While outwardly as crowded and chaotic as our own LA, these streets are patrolled by the Hierarch's garm dogs and human hounds who are constantly on alert for the barest sniff of unauthorized magic. Criminals risk the wrath of the LAPD and LA's Strategic Magic Assault Command squad (SMAC). Street hawkers sell dubious concoctions that they proclaim to be grade-A powdered hydra or firedrake tooth, while purposeful wraiths go about their masters' business with single-minded devotion. The city's charm, too, is a little more brutally artificial: Disney's paradise and Hollywood's allure are built upon addictive osteomantic drugs. Yet the core of LA remains the same, a steely glitter that can only partially conceal the ugly struggle for notoriety and power and fame that lies submerged underneath the glamour.
The novel is short and fast-paced, yet rich in detail. The writing is deceptively simple and spare, leavened with a wry wit and an occasional heart-wrenching poignancy. The writing is so visceral that I nearly dry-heaved at some of the scenes, and so visual that the city streets and canals come to life. Most of the humour is built upon absurd situations and light dialogue, but also through repetition and understatement; for example:
"The jar was coated in finely ground firedrake scales, the only substance known to withstand seps venom, but even so equipped, there were a lot of ways he could screw this up. Spill the venom and it would eat through the jar, the worktable, the floor, the foundation, the fabled dragon heart at the center of the earth, and probably shoot up in an acid geyser on a quiet residential street in China. So, you know, thought Daniel, don't spill the acid."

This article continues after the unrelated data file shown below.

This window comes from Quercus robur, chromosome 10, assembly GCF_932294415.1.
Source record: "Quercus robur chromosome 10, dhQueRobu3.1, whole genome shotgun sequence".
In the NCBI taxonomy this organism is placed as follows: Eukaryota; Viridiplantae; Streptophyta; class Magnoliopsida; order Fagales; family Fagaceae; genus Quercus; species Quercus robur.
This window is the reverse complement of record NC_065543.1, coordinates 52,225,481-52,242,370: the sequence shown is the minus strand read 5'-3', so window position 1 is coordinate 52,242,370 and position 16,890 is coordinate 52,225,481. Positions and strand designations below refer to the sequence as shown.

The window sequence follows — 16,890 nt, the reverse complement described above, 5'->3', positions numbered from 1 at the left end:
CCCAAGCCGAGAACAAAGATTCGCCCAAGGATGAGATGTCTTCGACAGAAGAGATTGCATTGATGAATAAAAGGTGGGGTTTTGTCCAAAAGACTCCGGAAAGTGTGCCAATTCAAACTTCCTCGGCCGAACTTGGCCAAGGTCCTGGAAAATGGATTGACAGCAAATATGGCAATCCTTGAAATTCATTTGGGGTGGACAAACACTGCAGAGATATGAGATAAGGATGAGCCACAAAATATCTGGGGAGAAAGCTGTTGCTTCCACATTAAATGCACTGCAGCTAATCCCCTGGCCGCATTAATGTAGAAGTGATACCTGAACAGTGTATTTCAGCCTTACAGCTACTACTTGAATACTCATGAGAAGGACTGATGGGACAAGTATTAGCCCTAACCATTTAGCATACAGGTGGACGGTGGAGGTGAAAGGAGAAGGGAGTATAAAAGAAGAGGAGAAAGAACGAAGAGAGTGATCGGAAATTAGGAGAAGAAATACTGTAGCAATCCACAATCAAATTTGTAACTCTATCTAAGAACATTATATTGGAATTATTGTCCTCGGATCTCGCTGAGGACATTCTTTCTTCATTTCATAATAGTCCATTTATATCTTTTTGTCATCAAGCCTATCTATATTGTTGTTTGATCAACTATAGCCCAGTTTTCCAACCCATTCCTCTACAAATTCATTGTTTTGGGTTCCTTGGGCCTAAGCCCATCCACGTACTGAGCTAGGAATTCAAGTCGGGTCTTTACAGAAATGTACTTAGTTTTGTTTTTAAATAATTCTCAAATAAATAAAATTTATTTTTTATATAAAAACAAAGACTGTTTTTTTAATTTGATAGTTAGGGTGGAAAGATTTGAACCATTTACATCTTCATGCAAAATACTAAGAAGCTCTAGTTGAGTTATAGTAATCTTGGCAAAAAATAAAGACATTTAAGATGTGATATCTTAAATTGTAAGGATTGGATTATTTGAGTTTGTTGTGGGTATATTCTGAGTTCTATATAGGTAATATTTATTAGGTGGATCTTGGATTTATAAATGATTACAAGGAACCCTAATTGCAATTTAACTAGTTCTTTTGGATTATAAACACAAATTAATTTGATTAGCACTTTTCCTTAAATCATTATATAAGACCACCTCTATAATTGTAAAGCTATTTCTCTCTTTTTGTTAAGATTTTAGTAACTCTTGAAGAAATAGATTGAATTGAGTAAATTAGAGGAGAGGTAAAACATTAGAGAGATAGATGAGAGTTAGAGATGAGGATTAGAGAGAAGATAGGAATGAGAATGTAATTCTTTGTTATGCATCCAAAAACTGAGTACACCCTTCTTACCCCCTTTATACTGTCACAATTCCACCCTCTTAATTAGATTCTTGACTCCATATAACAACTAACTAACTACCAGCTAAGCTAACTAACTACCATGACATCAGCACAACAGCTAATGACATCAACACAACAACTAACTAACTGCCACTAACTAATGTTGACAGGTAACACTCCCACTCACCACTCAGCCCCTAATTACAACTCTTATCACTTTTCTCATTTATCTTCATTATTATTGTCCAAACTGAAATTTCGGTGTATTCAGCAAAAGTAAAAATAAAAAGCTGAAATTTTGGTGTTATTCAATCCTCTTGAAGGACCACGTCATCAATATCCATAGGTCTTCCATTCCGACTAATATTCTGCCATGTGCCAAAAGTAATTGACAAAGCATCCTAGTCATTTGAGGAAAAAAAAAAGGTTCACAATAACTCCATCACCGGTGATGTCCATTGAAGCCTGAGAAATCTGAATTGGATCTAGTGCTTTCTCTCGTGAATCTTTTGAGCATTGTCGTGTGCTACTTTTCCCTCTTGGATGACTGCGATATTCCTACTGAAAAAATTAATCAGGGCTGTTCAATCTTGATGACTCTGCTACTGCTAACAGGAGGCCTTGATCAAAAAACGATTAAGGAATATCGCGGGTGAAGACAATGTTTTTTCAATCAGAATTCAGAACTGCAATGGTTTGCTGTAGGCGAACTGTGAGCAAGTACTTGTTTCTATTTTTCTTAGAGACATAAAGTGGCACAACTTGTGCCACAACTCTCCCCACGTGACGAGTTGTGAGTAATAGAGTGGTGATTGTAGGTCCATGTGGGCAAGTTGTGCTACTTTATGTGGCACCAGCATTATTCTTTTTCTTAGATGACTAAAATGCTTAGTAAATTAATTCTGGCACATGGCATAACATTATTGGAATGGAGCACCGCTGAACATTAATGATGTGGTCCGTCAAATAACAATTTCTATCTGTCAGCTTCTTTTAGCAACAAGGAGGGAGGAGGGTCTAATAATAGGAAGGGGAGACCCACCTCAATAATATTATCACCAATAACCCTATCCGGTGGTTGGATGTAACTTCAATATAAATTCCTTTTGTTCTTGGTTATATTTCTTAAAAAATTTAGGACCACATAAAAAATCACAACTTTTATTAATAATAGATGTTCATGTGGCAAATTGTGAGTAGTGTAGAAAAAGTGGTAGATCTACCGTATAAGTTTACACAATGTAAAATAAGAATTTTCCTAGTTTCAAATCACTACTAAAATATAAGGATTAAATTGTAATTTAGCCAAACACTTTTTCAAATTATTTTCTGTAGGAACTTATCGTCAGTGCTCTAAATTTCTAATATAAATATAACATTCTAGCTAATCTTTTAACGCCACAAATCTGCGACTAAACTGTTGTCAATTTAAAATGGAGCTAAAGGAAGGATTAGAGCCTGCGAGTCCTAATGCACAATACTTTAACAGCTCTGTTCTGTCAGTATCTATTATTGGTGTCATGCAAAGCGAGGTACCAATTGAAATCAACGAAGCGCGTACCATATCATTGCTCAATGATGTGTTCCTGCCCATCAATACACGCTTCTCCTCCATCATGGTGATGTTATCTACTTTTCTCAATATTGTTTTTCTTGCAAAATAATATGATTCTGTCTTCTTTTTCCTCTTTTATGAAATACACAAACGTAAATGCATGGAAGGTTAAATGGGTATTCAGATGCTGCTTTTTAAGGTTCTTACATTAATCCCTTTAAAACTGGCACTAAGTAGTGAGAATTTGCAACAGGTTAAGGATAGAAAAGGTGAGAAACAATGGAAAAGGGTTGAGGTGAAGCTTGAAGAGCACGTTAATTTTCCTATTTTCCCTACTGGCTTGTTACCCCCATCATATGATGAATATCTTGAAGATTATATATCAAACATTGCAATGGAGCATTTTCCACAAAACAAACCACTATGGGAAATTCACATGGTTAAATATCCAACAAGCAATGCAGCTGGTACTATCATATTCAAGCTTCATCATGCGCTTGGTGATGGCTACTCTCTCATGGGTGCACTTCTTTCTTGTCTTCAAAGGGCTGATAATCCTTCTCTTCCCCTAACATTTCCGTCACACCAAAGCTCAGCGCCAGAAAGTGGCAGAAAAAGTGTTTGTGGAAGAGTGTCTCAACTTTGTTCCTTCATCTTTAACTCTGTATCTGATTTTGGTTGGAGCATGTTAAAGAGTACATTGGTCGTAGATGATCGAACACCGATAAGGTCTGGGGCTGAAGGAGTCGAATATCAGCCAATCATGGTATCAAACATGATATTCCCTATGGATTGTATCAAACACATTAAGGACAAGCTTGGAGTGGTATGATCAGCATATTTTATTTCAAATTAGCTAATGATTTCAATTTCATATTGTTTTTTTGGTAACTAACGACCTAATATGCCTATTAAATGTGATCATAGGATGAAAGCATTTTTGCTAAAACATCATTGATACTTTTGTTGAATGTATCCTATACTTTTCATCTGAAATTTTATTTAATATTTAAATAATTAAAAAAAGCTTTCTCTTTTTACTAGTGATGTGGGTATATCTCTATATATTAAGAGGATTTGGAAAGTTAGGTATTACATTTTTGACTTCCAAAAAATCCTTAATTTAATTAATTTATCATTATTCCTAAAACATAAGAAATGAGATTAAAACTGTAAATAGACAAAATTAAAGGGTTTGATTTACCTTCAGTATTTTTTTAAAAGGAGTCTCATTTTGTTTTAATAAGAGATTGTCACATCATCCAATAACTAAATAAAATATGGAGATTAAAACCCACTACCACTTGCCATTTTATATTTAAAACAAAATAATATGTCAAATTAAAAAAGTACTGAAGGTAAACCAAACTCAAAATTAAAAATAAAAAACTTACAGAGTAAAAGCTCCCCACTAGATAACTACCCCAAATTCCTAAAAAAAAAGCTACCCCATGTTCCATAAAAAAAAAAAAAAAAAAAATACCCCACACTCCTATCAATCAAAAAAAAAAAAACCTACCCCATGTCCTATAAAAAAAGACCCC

Osteomancy is a brutal, voracious art: to gain the powers of an ancient and powerful creature, an osteomancer must ingest the animal's bones and absorb its essence. Consuming kraken spine grants the osteomancer power over storms and the crushing darkness of the ocean deeps. Cerberus wolf gives the sorcerer fast reflexes and inhumanly acute senses. Essence of sint holo gives the osteomancer the power to confuse those around him so that he becomes invisible. I loved the way in which osteomancy is portrayed as a non-renewable resource pilfered from the earth and jealously guarded, so intrinsic to everyday life that without it, the city would grind to a stop. Osteomancers are the ultimate in rapacious consumers. The lure of bone is as relentless as the struggle for power, and failure can be costly: the most expedient way of gaining magic is by devouring another osteomancer, body and bones.
Both Daniel and Gabriel struggle against this consumer-driven world in their own ways. Both have gone to great lengths to remain as ordinary and inconspicuous as they can, but their origins inevitably drag them back into the cut-throat world of politics and osteomancy. For Daniel, the struggle is even more difficult, because to succeed, he must also take advantage of his friends, another, subtler form of cannibalism:
"Daniel was still a thief, which meant he took things and used things he had no rightful claim to, because that was how he and his friends survived."
California Bones is a brief and hectic adventure; a glimpse of a richly-detailed world of grey morality, mean streets, and brutal magic. Even through the imaginatively altered world that osteomancy engenders, it captures the atmosphere of L.A. noir, a James M Cain-like caper with cannibalistic sorcerers. Yet it also manages to touch lightly upon deeper themes: the dangers and lures of power, the complexity of dependence upon non-renewable resources, the use and misuse of friends.
I can't wait for the sequel.
**NOTE: Quotations are taken from an uncorrected digital galley and are therefore provisional. Quotes will be corrected when the book is released.**
~~I received this ebook through NetGalley from the publisher, Macmillan Tor-Forge, in exchange for my honest review.~~